By Cory Hatch, Jackson Hole, Wyo.
The Forest Service will not allow development on 44,720 acres of contested oil and gas leases in the Wyoming Range, officials announced Tuesday.
Bridger-Teton National Forest supervisor Jacque Buchanan announced her decision with a statement, which sportsmen and conservation groups hailed as a victory in the quest to protect Wyoming’s most important wild places from energy development.
The leases were proposed 35 miles southeast of Jackson in Sublette County.
“After considering all the alternatives, and the environmental impacts associated with each, I have determined this is the best course of action,” Buchanan said. “No single factor led me to this decision. Rather, it was the combination of the sensitivity and values of the area, the magnitude of other activities currently underway or planned with potentially cumulative impacts, and the concerns of citizens, organizations and other agencies.”
The Bridger-Teton originally set aside the land for leasing in 1990, and the BLM offered lease sales on the 44,720 acres in 2005 and 2006. Conservation groups and sportsmen appealed that decision to the Interior Board of Land Appeals, claiming the BLM justified the sale using outdated information.
As a result, the BLM in 2009 rejected 23 leases on roughly half of the affected area.
Coalition applaudes decision
The decision to preserve the land is “fantastic” said Lisa McGee of the Wyoming Outdoor Council, and was responsive to the “diverse coalition of Wyoming people who worked together to pass the Wyoming Range Legacy Act.
“People value the Bridger-Teton for its wildlife, scenery and backcountry recreational opportunities,” she said. “Oil and gas leasing threatens those uses and values. As we’ve learned with the Hoback [PXP] project, once a place is leased, development is not easily curtailed. The decision not to lease in this case is absolutely the right one. The Forest Service should be applauded.”
U.S. Representative Cynthia Lummis (R-Wyo.) criticized the move.
“The Forest Service’s decision took into account everything but jobs, the economy, energy independence and national security,” she said. “Gas prices are creeping upward toward four dollars a gallon and America is continually increasing our reliance on foreign countries for energy.
“Through modern environmentally responsible methods, these resources can provide the country with secure, affordable fuel and offer people in Wyoming high-paying jobs that help support nearby communities,” Lummis said. “This misguided decision puts our multiple use lands under lock and key.”
The decision does not affect what the Forest Service considers already existing, valid leases, such as those in the Noble Basin area of the Wyoming Range. There, Plains Exploration and Production Company has asked for permission to drill 136 wells from 17 well pads.
Industry to be compensated
The proposal to lease 44,720 acres “is what got me started in the Wyoming Range,” said Daniel outfitter Gary Amerine, a champion of the Legacy Act. “They were never valid leases, and I think the Forest Service made the right call on this.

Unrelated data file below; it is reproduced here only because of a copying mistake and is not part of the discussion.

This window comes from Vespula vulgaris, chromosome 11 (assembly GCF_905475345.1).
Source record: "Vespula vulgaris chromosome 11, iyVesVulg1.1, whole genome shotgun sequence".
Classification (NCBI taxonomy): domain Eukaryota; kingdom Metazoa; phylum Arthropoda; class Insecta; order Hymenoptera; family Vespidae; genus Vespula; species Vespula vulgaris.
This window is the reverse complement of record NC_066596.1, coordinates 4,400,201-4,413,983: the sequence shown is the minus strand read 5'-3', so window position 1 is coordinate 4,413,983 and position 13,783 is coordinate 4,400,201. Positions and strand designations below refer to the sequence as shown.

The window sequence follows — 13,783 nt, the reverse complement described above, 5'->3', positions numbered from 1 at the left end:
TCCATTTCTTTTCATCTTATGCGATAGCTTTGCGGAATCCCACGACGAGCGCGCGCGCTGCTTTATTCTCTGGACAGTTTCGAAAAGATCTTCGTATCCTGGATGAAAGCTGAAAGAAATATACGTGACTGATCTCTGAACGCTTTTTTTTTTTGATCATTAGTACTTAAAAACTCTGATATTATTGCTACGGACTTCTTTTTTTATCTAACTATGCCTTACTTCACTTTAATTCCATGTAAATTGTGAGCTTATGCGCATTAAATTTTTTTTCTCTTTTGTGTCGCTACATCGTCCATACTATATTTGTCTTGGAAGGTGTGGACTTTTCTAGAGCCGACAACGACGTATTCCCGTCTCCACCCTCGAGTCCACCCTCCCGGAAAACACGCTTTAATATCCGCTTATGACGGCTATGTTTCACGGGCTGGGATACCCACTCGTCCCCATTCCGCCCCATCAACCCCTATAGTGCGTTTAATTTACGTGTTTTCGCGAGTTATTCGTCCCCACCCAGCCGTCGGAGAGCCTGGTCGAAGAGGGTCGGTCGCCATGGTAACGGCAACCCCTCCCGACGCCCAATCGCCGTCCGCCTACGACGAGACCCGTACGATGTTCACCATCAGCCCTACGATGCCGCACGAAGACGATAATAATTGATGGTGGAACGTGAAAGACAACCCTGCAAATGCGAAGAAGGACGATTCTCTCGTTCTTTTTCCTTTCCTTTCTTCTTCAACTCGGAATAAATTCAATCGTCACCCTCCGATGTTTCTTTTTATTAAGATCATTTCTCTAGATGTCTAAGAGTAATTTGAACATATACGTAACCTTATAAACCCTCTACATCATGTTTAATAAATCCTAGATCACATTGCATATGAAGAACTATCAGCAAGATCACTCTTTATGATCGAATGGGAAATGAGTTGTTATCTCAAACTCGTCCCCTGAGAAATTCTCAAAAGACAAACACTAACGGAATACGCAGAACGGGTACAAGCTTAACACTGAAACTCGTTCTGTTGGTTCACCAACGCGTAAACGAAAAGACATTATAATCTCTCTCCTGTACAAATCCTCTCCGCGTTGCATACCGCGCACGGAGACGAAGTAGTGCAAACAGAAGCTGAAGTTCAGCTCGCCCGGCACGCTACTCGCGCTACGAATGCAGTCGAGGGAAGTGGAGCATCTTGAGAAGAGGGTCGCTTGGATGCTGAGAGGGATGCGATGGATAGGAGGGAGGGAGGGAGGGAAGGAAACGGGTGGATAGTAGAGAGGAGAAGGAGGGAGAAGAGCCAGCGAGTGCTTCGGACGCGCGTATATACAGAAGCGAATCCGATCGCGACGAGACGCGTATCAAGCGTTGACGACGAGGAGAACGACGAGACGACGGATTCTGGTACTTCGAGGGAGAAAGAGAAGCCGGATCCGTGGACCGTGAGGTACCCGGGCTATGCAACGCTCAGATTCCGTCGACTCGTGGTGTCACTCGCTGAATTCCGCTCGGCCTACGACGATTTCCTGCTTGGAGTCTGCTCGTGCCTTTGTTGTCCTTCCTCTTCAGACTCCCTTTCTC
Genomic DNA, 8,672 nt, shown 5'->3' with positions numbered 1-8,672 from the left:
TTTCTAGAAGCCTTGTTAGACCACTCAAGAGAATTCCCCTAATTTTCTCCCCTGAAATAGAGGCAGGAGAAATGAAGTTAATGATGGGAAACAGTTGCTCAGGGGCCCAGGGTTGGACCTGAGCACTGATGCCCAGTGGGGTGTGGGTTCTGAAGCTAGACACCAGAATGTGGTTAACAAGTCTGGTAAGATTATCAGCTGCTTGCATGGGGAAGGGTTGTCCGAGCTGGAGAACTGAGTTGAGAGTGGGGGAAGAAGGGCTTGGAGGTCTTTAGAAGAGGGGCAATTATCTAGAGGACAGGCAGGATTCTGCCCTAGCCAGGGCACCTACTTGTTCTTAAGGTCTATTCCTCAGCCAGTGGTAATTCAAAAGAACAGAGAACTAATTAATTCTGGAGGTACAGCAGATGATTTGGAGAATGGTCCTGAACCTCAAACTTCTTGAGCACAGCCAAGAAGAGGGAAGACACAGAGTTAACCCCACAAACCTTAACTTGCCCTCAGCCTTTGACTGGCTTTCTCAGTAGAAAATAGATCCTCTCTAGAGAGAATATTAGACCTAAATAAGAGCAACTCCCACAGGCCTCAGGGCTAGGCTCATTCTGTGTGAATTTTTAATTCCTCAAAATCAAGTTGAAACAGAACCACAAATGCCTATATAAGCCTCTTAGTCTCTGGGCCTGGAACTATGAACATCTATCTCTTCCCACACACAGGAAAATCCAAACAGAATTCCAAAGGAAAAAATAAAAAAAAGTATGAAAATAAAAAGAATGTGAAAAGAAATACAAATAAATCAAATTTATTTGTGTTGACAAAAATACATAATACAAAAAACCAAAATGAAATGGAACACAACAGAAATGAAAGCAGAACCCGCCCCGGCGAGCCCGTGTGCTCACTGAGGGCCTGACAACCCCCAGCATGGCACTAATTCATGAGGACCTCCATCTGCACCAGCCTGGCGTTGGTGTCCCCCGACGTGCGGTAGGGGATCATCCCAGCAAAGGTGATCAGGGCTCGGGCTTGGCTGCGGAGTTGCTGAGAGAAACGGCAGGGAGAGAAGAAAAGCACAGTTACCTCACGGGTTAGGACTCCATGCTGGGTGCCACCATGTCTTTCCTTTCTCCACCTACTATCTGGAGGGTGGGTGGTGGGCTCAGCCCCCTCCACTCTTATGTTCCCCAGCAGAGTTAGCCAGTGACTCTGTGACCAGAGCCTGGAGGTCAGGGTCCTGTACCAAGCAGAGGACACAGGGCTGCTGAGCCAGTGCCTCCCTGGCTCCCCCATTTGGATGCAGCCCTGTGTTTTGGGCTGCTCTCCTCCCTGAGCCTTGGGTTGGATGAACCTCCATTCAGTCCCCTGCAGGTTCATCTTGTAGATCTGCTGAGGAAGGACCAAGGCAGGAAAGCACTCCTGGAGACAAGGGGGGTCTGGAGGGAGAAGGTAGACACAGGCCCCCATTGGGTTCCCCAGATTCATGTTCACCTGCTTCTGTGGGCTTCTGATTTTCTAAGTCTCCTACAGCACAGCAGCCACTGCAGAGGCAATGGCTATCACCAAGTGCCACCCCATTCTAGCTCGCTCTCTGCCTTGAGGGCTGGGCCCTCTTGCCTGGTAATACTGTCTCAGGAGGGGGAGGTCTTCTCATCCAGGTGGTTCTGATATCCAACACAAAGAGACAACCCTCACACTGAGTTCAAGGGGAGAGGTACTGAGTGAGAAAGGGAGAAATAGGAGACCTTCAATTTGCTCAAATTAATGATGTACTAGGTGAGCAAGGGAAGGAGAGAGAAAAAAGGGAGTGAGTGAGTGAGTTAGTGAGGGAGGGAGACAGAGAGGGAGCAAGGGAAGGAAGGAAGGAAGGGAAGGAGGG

“It’s a benefit to anybody that uses the forest,” Amerine said. Some of the leases were located in areas that are “pretty sensitive,” he said.
Dan Smitherman, a Bondurant outfitter and spokesman for Citizens for the Wyoming Range, said Buchanan’s decision is “consistent with Senator Thomas’ vision for not drilling in the forest.
“It certainly comes at a very opportune time in Noble Basin,” he said. “It’s an example that the Forest Service can make the right decision, sometimes.
“I think that if the same set of criteria and the same public voice had been heard back in ’94, the leases that PXP has [in Noble Basin] now would have never been issued,” Smitherman said.
Industry officials said the decision is disappointing.
“These projects can be completed with careful consideration and by working with stakeholders to protect the environment and wildlife,” Cheryl Sorenson, vice president of the Petroleum Association of Wyoming said. “With new drilling technologies and advanced reclamation techniques, companies can develop sensitive areas responsibly.”
Stanley Energy, Inc., one of the largest leaseholders on the 44,720 acres, did not return calls for comment.
Energy companies such as Stanley Energy will be compensated for bids and payments on leases, Erin O’Connor, spokeswoman with the Forest Service regional office in Ogden, Utah, said.
There are 9,794 existing wells and another 10,000-plus proposed wells in Sublette County.
Leasing on the 44,720 acres helped prompt the Wyoming Range Legacy Act, which protects 1.2 million acres of the Wyoming Range from oil and gas drilling. The 44,720 acres were not included in the bill because the bill’s language precludes existing leases.
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